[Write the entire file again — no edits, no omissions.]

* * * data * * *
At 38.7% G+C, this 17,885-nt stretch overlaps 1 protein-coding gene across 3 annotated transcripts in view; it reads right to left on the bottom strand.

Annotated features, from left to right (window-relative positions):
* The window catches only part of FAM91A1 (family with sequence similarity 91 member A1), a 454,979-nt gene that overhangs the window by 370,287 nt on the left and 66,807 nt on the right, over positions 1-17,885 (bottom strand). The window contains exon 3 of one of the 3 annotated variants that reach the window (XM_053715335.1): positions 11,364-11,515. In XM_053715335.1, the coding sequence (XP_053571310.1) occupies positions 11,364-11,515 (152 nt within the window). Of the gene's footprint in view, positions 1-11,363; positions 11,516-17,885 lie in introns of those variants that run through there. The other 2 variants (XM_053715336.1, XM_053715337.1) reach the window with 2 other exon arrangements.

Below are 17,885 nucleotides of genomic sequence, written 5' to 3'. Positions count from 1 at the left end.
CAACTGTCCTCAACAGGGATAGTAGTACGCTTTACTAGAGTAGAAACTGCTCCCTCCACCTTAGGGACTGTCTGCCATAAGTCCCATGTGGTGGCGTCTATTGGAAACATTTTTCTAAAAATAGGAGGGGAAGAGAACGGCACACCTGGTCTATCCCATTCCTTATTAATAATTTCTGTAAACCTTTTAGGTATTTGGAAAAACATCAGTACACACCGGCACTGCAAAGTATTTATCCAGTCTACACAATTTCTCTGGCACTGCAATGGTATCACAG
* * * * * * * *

At 38.7% G+C, this 17,885-nt stretch overlaps 1 protein-coding gene across 3 annotated transcripts in view; it reads right to left on the bottom strand.

Annotated features, from left to right (window-relative positions):
* The window catches only part of FAM91A1 (family with sequence similarity 91 member A1), a 454,979-nt gene that overhangs the window by 370,287 nt on the left and 66,807 nt on the right, over positions 1-17,885 (bottom strand). The window contains exon 3 of one of the 3 annotated variants that reach the window (XM_053715335.1): positions 11,364-11,515. In XM_053715335.1, the coding sequence (XP_053571310.1) occupies positions 11,364-11,515 (152 nt within the window). Of the gene's footprint in view, positions 1-11,363; positions 11,516-17,885 lie in introns of those variants that run through there. The other 2 variants (XM_053715336.1, XM_053715337.1) reach the window with 2 other exon arrangements.

Below are 17,885 nucleotides of genomic sequence, written 5' to 3'. Positions count from 1 at the left end.
CAACTGTCCTCAACAGGGATAGTAGTACGCTTTACTAGAGTAGAAACTGCTCCCTCCACCTTAGGGACTGTCTGCCATAAGTCCCATGTGGTGGCGTCTATTGGAAACATTTTTCTAAAAATAGGAGGGGAAGAGAACGGCACACCTGGTCTATCCCATTCCTTATTAATAATTTCTGTAAACCTTTTAGGTATTTGGAAAAACATCAGTACACACCGGCACTGCAAAGTATTTATCCAGTCTACACAATTTCTCTGGCACTGCAATGGTATCACAG